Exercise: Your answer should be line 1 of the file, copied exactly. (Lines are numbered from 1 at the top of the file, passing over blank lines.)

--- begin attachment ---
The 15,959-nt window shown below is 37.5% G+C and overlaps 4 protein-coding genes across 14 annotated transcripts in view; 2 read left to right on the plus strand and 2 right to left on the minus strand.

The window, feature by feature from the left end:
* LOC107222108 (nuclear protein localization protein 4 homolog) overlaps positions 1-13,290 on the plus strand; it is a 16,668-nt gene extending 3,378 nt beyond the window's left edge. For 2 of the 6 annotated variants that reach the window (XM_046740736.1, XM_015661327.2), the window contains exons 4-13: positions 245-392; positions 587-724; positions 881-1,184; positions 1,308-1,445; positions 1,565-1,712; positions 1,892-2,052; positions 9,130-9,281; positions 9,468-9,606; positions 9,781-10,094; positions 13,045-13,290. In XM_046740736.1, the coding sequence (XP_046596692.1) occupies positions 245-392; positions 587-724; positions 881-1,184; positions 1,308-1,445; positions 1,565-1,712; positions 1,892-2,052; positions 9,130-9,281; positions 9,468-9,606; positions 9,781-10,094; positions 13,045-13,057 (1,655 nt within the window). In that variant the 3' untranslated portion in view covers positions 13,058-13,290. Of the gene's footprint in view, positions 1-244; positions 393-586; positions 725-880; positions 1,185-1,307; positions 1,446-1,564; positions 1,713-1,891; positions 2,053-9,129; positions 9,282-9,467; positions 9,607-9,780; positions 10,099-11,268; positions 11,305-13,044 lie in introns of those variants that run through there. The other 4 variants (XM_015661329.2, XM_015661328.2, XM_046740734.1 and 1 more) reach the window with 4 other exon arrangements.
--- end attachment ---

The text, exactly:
The 15,959-nt window shown below is 37.5% G+C and overlaps 4 protein-coding genes across 14 annotated transcripts in view; 2 read left to right on the plus strand and 2 right to left on the minus strand.